High expression of a combination of the RRM1 and ERCC1 proteins is associated with increased lung cancer survival rates, according to a study from the H. Lee Moffitt Cancer Center & Research Institute.
The research team, led by Gerold Bepler, M.D., Ph.D., professor of medicine and oncology at Moffitt, used the HistoRx PM-2000™ instrument and AQUA® technology. They measured expression levels of RRM1 (the regulatory subunit of ribonucleotide reductase) and ERCC1 (excision repair cross complementation group 1 protein) in tumors from 187 patients with early-stage non-small-cell-lung cancer by analyzing the fluorescent immunohistochemistry.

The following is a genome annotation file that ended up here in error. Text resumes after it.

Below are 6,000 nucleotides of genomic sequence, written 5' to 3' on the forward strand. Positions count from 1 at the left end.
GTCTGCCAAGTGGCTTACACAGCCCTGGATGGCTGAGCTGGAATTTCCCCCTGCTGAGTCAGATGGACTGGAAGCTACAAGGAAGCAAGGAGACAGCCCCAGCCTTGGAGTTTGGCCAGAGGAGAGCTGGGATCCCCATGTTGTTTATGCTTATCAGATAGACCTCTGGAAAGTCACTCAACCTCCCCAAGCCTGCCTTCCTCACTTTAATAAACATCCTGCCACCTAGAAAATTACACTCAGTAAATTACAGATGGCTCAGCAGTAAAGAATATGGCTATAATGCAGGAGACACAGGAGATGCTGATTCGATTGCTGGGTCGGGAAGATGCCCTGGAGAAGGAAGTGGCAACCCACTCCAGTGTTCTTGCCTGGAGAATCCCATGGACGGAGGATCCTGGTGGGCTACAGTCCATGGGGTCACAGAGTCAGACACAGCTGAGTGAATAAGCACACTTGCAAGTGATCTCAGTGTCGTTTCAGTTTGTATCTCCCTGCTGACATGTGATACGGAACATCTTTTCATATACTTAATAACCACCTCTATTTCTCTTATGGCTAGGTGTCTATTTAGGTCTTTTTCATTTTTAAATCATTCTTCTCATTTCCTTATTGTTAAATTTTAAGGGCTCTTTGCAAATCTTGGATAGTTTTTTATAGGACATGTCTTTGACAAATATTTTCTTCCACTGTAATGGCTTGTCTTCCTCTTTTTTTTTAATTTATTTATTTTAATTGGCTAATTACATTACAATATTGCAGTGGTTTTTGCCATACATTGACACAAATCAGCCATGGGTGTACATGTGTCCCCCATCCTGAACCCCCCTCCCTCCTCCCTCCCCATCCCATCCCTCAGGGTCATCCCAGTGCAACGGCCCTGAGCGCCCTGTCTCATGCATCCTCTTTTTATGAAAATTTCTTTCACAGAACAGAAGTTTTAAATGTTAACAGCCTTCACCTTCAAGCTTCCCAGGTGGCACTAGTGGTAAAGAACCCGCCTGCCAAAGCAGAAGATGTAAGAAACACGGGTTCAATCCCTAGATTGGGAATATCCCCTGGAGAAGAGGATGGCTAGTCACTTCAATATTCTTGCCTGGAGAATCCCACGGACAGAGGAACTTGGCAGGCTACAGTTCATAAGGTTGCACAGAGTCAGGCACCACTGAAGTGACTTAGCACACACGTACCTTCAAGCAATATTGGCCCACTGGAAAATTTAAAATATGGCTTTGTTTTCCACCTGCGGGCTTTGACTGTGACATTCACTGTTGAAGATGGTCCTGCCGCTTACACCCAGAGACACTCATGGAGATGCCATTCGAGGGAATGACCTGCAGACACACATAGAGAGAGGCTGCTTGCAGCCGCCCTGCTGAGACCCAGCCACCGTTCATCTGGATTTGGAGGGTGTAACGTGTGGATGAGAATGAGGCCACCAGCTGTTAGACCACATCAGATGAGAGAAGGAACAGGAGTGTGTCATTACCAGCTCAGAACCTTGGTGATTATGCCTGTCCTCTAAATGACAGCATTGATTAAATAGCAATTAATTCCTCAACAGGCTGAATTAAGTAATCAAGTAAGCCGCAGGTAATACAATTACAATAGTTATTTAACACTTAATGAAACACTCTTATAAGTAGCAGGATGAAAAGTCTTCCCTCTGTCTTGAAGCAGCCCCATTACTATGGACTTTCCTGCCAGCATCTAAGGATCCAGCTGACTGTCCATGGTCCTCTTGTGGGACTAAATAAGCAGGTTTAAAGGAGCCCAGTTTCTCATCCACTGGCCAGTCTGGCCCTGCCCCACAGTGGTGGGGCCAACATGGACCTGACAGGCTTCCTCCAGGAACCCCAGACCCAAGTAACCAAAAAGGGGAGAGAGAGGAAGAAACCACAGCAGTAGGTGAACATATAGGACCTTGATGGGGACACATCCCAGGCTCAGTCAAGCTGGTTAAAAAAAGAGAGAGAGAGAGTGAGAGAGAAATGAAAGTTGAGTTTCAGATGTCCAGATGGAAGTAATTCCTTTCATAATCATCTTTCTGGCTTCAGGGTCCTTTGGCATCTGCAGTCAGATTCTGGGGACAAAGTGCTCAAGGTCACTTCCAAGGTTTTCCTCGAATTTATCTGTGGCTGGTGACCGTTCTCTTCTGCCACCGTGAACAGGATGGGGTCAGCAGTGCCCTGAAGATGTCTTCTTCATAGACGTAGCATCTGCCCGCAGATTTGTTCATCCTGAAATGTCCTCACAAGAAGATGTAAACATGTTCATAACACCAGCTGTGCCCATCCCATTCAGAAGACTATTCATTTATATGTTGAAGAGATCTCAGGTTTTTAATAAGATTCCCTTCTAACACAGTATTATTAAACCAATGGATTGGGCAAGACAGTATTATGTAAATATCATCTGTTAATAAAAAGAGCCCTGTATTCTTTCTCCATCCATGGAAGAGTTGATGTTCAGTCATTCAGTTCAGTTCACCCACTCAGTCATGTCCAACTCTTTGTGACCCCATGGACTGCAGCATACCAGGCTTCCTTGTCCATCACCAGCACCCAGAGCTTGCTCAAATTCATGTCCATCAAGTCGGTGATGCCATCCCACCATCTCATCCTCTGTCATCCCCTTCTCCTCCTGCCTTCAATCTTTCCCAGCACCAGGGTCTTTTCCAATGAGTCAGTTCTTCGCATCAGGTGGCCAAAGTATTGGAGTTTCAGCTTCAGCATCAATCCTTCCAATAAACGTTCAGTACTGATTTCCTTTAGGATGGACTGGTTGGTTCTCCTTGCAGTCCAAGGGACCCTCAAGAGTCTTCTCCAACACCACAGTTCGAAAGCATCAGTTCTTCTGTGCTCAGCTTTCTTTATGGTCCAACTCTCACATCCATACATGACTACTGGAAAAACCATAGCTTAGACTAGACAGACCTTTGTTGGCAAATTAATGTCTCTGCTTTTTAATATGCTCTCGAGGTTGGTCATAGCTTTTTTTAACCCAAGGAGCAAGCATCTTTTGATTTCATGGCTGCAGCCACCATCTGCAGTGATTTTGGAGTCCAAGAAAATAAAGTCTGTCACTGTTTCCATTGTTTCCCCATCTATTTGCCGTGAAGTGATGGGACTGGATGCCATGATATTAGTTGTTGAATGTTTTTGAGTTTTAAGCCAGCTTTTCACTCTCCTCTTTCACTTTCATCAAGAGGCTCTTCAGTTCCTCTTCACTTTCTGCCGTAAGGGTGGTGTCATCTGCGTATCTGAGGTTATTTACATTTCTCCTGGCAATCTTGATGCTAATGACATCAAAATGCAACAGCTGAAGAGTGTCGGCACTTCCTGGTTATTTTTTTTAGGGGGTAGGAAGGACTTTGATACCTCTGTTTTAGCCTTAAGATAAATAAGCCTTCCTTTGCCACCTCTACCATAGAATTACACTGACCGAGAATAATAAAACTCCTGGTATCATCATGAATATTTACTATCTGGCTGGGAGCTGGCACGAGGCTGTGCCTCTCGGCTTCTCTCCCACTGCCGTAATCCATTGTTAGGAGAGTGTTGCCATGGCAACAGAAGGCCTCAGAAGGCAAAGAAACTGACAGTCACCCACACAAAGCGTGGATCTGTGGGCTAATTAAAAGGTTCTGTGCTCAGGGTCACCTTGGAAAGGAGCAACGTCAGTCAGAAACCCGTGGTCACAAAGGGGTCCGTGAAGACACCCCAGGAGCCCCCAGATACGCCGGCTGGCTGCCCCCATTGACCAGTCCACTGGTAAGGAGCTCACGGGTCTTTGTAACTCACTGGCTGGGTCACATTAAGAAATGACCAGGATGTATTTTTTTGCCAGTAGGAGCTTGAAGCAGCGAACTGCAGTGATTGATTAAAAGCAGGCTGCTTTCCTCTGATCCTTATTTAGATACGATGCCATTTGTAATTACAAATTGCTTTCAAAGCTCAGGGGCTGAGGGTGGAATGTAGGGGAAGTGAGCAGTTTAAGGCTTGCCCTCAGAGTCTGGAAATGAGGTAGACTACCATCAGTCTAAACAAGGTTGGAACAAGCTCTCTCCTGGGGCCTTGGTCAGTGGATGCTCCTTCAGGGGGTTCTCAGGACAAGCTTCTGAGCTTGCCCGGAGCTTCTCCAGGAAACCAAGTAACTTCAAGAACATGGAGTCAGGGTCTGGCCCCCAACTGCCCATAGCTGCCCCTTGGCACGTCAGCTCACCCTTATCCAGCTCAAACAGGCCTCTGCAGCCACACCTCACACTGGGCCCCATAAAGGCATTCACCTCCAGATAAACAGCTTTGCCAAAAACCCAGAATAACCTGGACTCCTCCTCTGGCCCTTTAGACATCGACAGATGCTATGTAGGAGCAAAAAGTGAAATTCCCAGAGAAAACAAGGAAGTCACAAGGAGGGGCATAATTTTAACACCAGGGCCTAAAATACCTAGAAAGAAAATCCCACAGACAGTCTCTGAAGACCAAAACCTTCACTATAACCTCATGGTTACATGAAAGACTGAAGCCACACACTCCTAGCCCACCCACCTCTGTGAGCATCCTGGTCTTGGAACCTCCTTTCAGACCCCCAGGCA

The in situ biomarker profiling system generated quantitative measurements of patient protein levels. Theses scores were correlated with patient survival.
The researchers concluded that the combination of RRM1 and ERCC1 is a determinant of survival for patients in the high-expression group. Overall survival in this segment was more than twice that of low-expression patients.
The study is published in the February 22, 2007 issue of The New England Journal of Medicine.